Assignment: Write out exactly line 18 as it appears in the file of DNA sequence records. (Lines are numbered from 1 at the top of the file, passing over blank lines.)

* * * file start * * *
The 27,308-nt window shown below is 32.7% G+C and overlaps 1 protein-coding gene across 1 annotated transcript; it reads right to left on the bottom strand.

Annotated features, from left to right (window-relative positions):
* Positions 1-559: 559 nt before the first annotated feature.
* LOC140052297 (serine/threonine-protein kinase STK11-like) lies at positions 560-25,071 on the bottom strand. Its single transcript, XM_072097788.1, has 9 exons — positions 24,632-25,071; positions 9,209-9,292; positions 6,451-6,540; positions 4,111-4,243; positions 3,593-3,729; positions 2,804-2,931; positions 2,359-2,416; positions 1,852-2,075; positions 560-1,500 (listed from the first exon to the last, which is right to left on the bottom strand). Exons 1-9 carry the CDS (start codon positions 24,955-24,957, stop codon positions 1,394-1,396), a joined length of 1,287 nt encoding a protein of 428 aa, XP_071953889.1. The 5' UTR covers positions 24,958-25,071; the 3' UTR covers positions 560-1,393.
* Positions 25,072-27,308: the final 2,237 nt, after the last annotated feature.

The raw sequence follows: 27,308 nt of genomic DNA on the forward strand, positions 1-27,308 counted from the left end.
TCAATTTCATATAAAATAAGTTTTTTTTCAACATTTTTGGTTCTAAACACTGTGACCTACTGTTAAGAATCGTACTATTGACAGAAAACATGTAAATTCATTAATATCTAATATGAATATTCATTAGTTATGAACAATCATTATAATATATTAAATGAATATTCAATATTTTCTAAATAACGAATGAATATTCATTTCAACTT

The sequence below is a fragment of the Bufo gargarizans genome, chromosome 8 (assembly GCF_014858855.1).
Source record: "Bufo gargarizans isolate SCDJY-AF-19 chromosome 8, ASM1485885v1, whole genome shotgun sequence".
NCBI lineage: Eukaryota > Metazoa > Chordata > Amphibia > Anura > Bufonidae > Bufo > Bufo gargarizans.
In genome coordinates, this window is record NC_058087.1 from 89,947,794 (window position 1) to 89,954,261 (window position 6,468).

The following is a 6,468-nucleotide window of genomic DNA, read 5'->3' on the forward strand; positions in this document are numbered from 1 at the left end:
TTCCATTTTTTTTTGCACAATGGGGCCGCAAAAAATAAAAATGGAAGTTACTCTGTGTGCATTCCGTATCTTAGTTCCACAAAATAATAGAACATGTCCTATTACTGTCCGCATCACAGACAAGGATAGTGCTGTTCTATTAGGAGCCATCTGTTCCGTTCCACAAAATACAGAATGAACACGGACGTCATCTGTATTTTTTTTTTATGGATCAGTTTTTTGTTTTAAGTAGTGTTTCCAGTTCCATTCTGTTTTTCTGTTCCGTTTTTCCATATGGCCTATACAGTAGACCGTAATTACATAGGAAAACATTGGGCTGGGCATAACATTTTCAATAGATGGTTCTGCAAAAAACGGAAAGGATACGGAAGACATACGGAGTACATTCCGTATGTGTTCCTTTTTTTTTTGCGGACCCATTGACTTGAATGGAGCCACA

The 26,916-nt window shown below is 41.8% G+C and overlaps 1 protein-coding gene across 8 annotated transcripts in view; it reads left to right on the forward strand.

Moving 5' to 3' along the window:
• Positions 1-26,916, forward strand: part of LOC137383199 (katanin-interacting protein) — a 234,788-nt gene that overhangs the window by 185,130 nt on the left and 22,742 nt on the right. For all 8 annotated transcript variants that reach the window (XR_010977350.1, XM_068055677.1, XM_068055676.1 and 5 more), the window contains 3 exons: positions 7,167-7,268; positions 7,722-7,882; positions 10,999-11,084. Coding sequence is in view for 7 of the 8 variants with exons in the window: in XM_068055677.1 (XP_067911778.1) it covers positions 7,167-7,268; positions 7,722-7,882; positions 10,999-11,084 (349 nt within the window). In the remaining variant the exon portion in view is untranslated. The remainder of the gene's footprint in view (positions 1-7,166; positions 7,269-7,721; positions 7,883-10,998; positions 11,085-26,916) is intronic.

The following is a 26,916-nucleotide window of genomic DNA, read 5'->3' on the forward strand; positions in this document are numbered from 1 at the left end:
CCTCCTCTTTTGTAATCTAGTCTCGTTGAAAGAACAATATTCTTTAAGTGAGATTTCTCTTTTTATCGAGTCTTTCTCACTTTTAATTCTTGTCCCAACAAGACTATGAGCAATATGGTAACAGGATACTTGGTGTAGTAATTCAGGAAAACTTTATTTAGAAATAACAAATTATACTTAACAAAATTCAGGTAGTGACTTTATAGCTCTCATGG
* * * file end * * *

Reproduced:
CCTCCTCTTTTGTAATCTAGTCTCGTTGAAAGAACAATATTCTTTAAGTGAGATTTCTCTTTTTATCGAGTCTTTCTCACTTTTAATTCTTGTCCCAACAAGACTATGAGCAATATGGTAACAGGATACTTGGTGTAGTAATTCAGGAAAACTTTATTTAGAAATAACAAATTATACTTAACAAAATTCAGGTAGTGACTTTATAGCTCTCATGG